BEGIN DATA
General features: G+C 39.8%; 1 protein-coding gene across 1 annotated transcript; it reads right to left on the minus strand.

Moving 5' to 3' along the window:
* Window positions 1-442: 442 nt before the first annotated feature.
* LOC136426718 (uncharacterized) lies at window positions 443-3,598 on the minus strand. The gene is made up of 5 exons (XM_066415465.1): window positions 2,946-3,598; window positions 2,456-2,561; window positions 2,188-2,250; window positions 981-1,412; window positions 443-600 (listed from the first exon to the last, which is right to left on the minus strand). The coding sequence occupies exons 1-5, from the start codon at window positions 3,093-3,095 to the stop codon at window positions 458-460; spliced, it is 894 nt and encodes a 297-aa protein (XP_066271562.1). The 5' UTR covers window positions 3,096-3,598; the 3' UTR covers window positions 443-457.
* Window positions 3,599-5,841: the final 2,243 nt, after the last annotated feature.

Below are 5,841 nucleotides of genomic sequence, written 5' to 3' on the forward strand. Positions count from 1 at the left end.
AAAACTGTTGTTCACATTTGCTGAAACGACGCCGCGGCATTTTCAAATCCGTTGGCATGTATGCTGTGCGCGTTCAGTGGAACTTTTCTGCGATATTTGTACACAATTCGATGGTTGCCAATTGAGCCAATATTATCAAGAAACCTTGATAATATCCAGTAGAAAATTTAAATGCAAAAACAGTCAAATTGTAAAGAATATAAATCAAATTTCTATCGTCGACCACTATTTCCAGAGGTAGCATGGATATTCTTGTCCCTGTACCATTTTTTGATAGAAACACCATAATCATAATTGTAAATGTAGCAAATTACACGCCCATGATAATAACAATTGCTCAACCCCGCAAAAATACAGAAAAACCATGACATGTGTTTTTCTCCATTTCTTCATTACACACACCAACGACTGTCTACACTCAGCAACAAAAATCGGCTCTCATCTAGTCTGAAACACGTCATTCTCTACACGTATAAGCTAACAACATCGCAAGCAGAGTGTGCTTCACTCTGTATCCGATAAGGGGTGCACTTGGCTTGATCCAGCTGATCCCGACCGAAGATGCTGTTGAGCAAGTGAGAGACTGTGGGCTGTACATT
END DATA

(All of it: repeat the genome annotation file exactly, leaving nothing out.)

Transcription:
General features: G+C 39.8%; 1 protein-coding gene across 1 annotated transcript; it reads right to left on the minus strand.

Moving 5' to 3' along the window:
* Window positions 1-442: 442 nt before the first annotated feature.
* LOC136426718 (uncharacterized) lies at window positions 443-3,598 on the minus strand. The gene is made up of 5 exons (XM_066415465.1): window positions 2,946-3,598; window positions 2,456-2,561; window positions 2,188-2,250; window positions 981-1,412; window positions 443-600 (listed from the first exon to the last, which is right to left on the minus strand). The coding sequence occupies exons 1-5, from the start codon at window positions 3,093-3,095 to the stop codon at window positions 458-460; spliced, it is 894 nt and encodes a 297-aa protein (XP_066271562.1). The 5' UTR covers window positions 3,096-3,598; the 3' UTR covers window positions 443-457.
* Window positions 3,599-5,841: the final 2,243 nt, after the last annotated feature.

Below are 5,841 nucleotides of genomic sequence, written 5' to 3' on the forward strand. Positions count from 1 at the left end.
AAAACTGTTGTTCACATTTGCTGAAACGACGCCGCGGCATTTTCAAATCCGTTGGCATGTATGCTGTGCGCGTTCAGTGGAACTTTTCTGCGATATTTGTACACAATTCGATGGTTGCCAATTGAGCCAATATTATCAAGAAACCTTGATAATATCCAGTAGAAAATTTAAATGCAAAAACAGTCAAATTGTAAAGAATATAAATCAAATTTCTATCGTCGACCACTATTTCCAGAGGTAGCATGGATATTCTTGTCCCTGTACCATTTTTTGATAGAAACACCATAATCATAATTGTAAATGTAGCAAATTACACGCCCATGATAATAACAATTGCTCAACCCCGCAAAAATACAGAAAAACCATGACATGTGTTTTTCTCCATTTCTTCATTACACACACCAACGACTGTCTACACTCAGCAACAAAAATCGGCTCTCATCTAGTCTGAAACACGTCATTCTCTACACGTATAAGCTAACAACATCGCAAGCAGAGTGTGCTTCACTCTGTATCCGATAAGGGGTGCACTTGGCTTGATCCAGCTGATCCCGACCGAAGATGCTGTTGAGCAAGTGAGAGACTGTGGGCTGTACATT